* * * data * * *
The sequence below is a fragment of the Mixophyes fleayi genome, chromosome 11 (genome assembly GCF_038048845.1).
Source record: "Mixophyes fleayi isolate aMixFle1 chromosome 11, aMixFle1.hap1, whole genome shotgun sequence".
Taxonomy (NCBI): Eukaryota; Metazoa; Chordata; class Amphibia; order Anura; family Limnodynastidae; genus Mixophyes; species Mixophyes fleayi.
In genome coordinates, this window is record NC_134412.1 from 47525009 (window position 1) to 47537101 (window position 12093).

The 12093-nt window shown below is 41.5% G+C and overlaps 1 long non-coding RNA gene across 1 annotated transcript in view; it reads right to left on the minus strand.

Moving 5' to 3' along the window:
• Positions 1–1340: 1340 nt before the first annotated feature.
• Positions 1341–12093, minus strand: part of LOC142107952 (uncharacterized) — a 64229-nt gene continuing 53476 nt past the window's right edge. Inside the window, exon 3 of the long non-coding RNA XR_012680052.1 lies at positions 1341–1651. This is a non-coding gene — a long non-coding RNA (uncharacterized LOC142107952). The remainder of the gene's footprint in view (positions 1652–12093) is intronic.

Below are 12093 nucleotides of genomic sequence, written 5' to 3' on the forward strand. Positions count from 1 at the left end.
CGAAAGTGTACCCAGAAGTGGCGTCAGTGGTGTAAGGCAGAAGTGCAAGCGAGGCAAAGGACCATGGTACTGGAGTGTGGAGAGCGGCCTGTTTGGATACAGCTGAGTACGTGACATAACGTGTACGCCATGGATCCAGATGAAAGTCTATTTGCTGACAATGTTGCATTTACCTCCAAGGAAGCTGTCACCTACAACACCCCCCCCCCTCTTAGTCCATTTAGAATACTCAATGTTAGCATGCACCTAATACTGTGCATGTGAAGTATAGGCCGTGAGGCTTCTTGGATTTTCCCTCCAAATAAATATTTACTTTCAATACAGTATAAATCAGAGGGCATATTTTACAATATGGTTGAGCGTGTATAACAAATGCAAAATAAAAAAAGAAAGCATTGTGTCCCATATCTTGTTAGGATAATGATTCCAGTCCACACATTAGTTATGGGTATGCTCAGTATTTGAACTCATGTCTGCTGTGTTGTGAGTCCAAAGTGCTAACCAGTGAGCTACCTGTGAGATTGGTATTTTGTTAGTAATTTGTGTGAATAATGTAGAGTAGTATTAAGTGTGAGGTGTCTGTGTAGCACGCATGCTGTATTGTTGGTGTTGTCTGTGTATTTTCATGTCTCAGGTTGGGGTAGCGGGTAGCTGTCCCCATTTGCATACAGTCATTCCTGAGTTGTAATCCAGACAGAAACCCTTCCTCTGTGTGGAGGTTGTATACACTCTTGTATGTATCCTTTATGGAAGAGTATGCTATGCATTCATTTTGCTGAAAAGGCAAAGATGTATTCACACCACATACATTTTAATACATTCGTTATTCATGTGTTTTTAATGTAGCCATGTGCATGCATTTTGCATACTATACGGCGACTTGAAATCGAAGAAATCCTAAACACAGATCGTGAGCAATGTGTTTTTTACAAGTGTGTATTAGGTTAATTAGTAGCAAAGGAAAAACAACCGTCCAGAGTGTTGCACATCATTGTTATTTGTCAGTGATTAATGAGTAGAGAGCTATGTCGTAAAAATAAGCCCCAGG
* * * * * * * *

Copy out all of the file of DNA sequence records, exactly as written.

The sequence below is a fragment of the Mixophyes fleayi genome, chromosome 11 (genome assembly GCF_038048845.1).
Source record: "Mixophyes fleayi isolate aMixFle1 chromosome 11, aMixFle1.hap1, whole genome shotgun sequence".
Taxonomy (NCBI): Eukaryota; Metazoa; Chordata; class Amphibia; order Anura; family Limnodynastidae; genus Mixophyes; species Mixophyes fleayi.
In genome coordinates, this window is record NC_134412.1 from 47525009 (window position 1) to 47537101 (window position 12093).

The 12093-nt window shown below is 41.5% G+C and overlaps 1 long non-coding RNA gene across 1 annotated transcript in view; it reads right to left on the minus strand.

Moving 5' to 3' along the window:
• Positions 1–1340: 1340 nt before the first annotated feature.
• Positions 1341–12093, minus strand: part of LOC142107952 (uncharacterized) — a 64229-nt gene continuing 53476 nt past the window's right edge. Inside the window, exon 3 of the long non-coding RNA XR_012680052.1 lies at positions 1341–1651. This is a non-coding gene — a long non-coding RNA (uncharacterized LOC142107952). The remainder of the gene's footprint in view (positions 1652–12093) is intronic.

Below are 12093 nucleotides of genomic sequence, written 5' to 3' on the forward strand. Positions count from 1 at the left end.
CGAAAGTGTACCCAGAAGTGGCGTCAGTGGTGTAAGGCAGAAGTGCAAGCGAGGCAAAGGACCATGGTACTGGAGTGTGGAGAGCGGCCTGTTTGGATACAGCTGAGTACGTGACATAACGTGTACGCCATGGATCCAGATGAAAGTCTATTTGCTGACAATGTTGCATTTACCTCCAAGGAAGCTGTCACCTACAACACCCCCCCCCCTCTTAGTCCATTTAGAATACTCAATGTTAGCATGCACCTAATACTGTGCATGTGAAGTATAGGCCGTGAGGCTTCTTGGATTTTCCCTCCAAATAAATATTTACTTTCAATACAGTATAAATCAGAGGGCATATTTTACAATATGGTTGAGCGTGTATAACAAATGCAAAATAAAAAAAGAAAGCATTGTGTCCCATATCTTGTTAGGATAATGATTCCAGTCCACACATTAGTTATGGGTATGCTCAGTATTTGAACTCATGTCTGCTGTGTTGTGAGTCCAAAGTGCTAACCAGTGAGCTACCTGTGAGATTGGTATTTTGTTAGTAATTTGTGTGAATAATGTAGAGTAGTATTAAGTGTGAGGTGTCTGTGTAGCACGCATGCTGTATTGTTGGTGTTGTCTGTGTATTTTCATGTCTCAGGTTGGGGTAGCGGGTAGCTGTCCCCATTTGCATACAGTCATTCCTGAGTTGTAATCCAGACAGAAACCCTTCCTCTGTGTGGAGGTTGTATACACTCTTGTATGTATCCTTTATGGAAGAGTATGCTATGCATTCATTTTGCTGAAAAGGCAAAGATGTATTCACACCACATACATTTTAATACATTCGTTATTCATGTGTTTTTAATGTAGCCATGTGCATGCATTTTGCATACTATACGGCGACTTGAAATCGAAGAAATCCTAAACACAGATCGTGAGCAATGTGTTTTTTACAAGTGTGTATTAGGTTAATTAGTAGCAAAGGAAAAACAACCGTCCAGAGTGTTGCACATCATTGTTATTTGTCAGTGATTAATGAGTAGAGAGCTATGTCGTAAAAATAAGCCCCAGG